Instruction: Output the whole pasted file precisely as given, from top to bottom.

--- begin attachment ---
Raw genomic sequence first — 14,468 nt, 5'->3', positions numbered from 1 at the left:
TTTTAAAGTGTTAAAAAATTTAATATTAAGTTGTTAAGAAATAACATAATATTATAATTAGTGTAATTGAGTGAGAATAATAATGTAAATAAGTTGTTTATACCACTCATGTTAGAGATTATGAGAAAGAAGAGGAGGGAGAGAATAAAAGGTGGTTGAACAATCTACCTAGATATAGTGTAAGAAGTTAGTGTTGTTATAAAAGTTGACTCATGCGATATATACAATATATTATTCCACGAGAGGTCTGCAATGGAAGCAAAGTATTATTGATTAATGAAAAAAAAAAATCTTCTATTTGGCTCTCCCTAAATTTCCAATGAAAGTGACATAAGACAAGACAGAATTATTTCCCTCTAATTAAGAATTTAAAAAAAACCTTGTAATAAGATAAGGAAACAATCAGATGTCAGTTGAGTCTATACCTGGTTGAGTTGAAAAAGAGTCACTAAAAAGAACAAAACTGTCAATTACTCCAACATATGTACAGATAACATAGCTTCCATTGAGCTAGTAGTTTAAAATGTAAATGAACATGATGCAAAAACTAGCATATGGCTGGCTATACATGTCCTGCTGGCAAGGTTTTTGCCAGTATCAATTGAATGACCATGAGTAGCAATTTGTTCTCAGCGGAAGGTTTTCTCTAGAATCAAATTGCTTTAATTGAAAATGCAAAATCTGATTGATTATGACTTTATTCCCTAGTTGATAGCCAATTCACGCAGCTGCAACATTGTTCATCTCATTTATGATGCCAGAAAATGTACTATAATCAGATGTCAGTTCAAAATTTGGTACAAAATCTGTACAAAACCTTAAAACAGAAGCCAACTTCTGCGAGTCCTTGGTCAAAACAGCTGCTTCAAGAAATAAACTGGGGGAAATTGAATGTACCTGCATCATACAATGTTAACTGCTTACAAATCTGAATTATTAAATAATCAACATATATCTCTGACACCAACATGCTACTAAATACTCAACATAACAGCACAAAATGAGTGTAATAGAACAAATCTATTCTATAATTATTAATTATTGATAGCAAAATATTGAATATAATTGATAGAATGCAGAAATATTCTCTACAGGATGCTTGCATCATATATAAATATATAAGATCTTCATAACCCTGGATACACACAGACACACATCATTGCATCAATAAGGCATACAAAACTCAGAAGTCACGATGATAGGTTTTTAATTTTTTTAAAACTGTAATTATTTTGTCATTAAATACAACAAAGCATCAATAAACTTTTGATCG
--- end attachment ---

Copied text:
Raw genomic sequence first — 14,468 nt, 5'->3', positions numbered from 1 at the left:
TTTTAAAGTGTTAAAAAATTTAATATTAAGTTGTTAAGAAATAACATAATATTATAATTAGTGTAATTGAGTGAGAATAATAATGTAAATAAGTTGTTTATACCACTCATGTTAGAGATTATGAGAAAGAAGAGGAGGGAGAGAATAAAAGGTGGTTGAACAATCTACCTAGATATAGTGTAAGAAGTTAGTGTTGTTATAAAAGTTGACTCATGCGATATATACAATATATTATTCCACGAGAGGTCTGCAATGGAAGCAAAGTATTATTGATTAATGAAAAAAAAAAATCTTCTATTTGGCTCTCCCTAAATTTCCAATGAAAGTGACATAAGACAAGACAGAATTATTTCCCTCTAATTAAGAATTTAAAAAAAACCTTGTAATAAGATAAGGAAACAATCAGATGTCAGTTGAGTCTATACCTGGTTGAGTTGAAAAAGAGTCACTAAAAAGAACAAAACTGTCAATTACTCCAACATATGTACAGATAACATAGCTTCCATTGAGCTAGTAGTTTAAAATGTAAATGAACATGATGCAAAAACTAGCATATGGCTGGCTATACATGTCCTGCTGGCAAGGTTTTTGCCAGTATCAATTGAATGACCATGAGTAGCAATTTGTTCTCAGCGGAAGGTTTTCTCTAGAATCAAATTGCTTTAATTGAAAATGCAAAATCTGATTGATTATGACTTTATTCCCTAGTTGATAGCCAATTCACGCAGCTGCAACATTGTTCATCTCATTTATGATGCCAGAAAATGTACTATAATCAGATGTCAGTTCAAAATTTGGTACAAAATCTGTACAAAACCTTAAAACAGAAGCCAACTTCTGCGAGTCCTTGGTCAAAACAGCTGCTTCAAGAAATAAACTGGGGGAAATTGAATGTACCTGCATCATACAATGTTAACTGCTTACAAATCTGAATTATTAAATAATCAACATATATCTCTGACACCAACATGCTACTAAATACTCAACATAACAGCACAAAATGAGTGTAATAGAACAAATCTATTCTATAATTATTAATTATTGATAGCAAAATATTGAATATAATTGATAGAATGCAGAAATATTCTCTACAGGATGCTTGCATCATATATAAATATATAAGATCTTCATAACCCTGGATACACACAGACACACATCATTGCATCAATAAGGCATACAAAACTCAGAAGTCACGATGATAGGTTTTTAATTTTTTTAAAACTGTAATTATTTTGTCATTAAATACAACAAAGCATCAATAAACTTTTGATCG